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July, 2024

‘It’s magical’: How Crown Resorts’ Hawaiian sister Turtle Bay deployed AI ‘chunk by chunk’ to convince c-suite – revenues jumped 40%, conversions 20% and $400m gained

We're actually hiring people now because of what AI has done to our top line…we're driving the top line at 40 per cent in a pretty significant resort.

Robert Marusi, Chief Commercial Officer, Turtle Bay Resort

Horrors under the hood

Robert Marusi was refreshingly up-front on the technology horrors that lay under the hood of an iconic Hawaiian resort: an ancient stack of point-to-point solutions that siloed everything from marketing to online reservations, customer service, vast resort amenities and activities and restaurants and bars. 

All were unconnected systems with little automation and certainly no AI smarts that have changed the fortunes of the resort to a point private equity giant Blackstone sold the property in a $400m-plus turnaround a week after Marusi went public with his AI achievements.

The core lessons for Marusi are as much about convincing executive leadership to run with a technology that has little precedent as it is about deployment and getting the results. Marusi went all-in on the Salesforce stack with Data Cloud acting as the central catalyst for a a series of rollouts that ultimately lifted engagement rates 50 per cent, sales 40 per cent and conversions by 20 per cent.  

One module at a time

“It’s not cheap,” Marusi told thousands of marketers with AI on their mind. “I took one module, one cloud environment at a time and did an ROI on it, put it in, had a great run rate and great adoption then I went to my next one, built the ROI model, put it in, had the success and it gave me the track to keep going. It gave me the trust from ownership to say, ‘he’s onto something, it’s working, let’s keep it going’. 

The tip? “Get the wins along the way. Get immediate wins. That’s the key. How are we going to make money – that’s the question you always get as operators. But if you can prove that success quickly, then then you’re off to the races. Conversation with c-suite leaders today is long and it takes a while. So you’re going to be in an education process. That was really the biggest takeaway – for me to be able to talk to that level of leader and be able to digest it down in chunks so they understood the ROI and what was happening.”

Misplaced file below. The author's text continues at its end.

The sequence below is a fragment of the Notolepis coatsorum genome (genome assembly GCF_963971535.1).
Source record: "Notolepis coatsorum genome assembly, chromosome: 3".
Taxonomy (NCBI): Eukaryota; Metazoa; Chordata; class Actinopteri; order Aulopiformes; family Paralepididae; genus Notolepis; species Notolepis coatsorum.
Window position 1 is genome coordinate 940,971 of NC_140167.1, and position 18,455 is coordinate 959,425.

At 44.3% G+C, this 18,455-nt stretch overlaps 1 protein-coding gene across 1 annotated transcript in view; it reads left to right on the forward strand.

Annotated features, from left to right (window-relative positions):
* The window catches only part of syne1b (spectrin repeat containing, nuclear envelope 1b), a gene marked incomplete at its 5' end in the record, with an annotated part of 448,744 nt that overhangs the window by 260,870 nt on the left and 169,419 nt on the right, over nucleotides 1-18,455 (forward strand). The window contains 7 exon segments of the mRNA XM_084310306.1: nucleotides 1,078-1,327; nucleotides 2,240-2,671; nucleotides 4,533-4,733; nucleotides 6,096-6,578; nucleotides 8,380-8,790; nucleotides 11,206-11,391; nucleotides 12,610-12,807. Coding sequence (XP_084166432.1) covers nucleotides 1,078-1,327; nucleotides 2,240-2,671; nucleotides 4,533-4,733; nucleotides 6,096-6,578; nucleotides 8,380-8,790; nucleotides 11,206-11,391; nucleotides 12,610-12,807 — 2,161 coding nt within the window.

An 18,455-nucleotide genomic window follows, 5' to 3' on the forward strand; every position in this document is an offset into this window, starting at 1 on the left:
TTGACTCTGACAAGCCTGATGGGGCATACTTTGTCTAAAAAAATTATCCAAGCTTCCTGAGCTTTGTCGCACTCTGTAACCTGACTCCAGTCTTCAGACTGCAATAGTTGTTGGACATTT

One of the stand-out use cases was personalising and automating the creation of guest itineraries which incorporated propensity modelling to link upwards of 60 resort activities likely to land in times that were free in a guest plan.

Mai Tais and surfboards

Once guests started choosing their preferences, the machines assemble itineraries at the same time as showing time slots they can book: “If you happen to be sitting in your bungalow having a Mai Tai and you’re looking at the ocean, you’re like, ‘it’s time, I gotta go stand up with a surfboard,” said Marusi. “From a time savings point, the man hours we used to put into producing itineraries was exorbitant. It’s been pretty amazing and a real deliverable to the consumer – they have a digital itinerary or printed if they like.”

AI – more resort jobs not less 

And Marusi points out a “funny thing happened along the way”. Rather than AI hacking jobs, it created more as guest engagement surged 50 per cent using resort facilities in contrast to the traditional role of concierge. 

“We’re actually hiring people now because of what AI has done to our top line,” he said. “Because of the site visits that are generating higher conversion, because of the 50 per cent better engagement that we’re getting from concierge talking to guests, we’re driving the top line at 40 per cent in a pretty significant resort. That’s now giving us the opportunity to hire more people. Most of them are consumer-facing in terms of the journey on property activities, concierge front desk – because of the occupancy we’re driving, because of the experiences that guests are buying, we need those people.” 

AI gamification lures resort ‘employee of future’  

Moreover, Turtle Bay is now attracting the “employee of the future”, said Marusi, as younger employees are lured by Turtle Bay’s gamification of the “guest console”. 

“The younger employees want to come in and actually play with our guest console that we built and all of this gamification. They’re like ‘hey, I’m gonna get the highest propensity score and I’m going to post it to the rest of my teammates’ and it’s become this incredible hiring and retaining tool that I never, never thought of.”

Marusi highlighted a key lesson in the switch to integrating AI into tech systems was changing mindsets. “Transforming the people who are going to be part of it creates this groundswell and gets adoption. That’s a runway that you really have to put the resources into to get it entrenched in your culture. If you don’t, then you take the chance of it failing and failing pretty quickly.”

For Marusi and the private equity giant Blackstone, Turtle Bay’s experience is now being deployed in other hotels across the Blackstone portfolio in the US and could serve as part of a turnaround at Crown Resorts, which it paid $8.8bn for in 2022. If the grand blueprint is planned for the Australian casino operator, it will be less of an AI punt than the Turtle Bay trailblazer.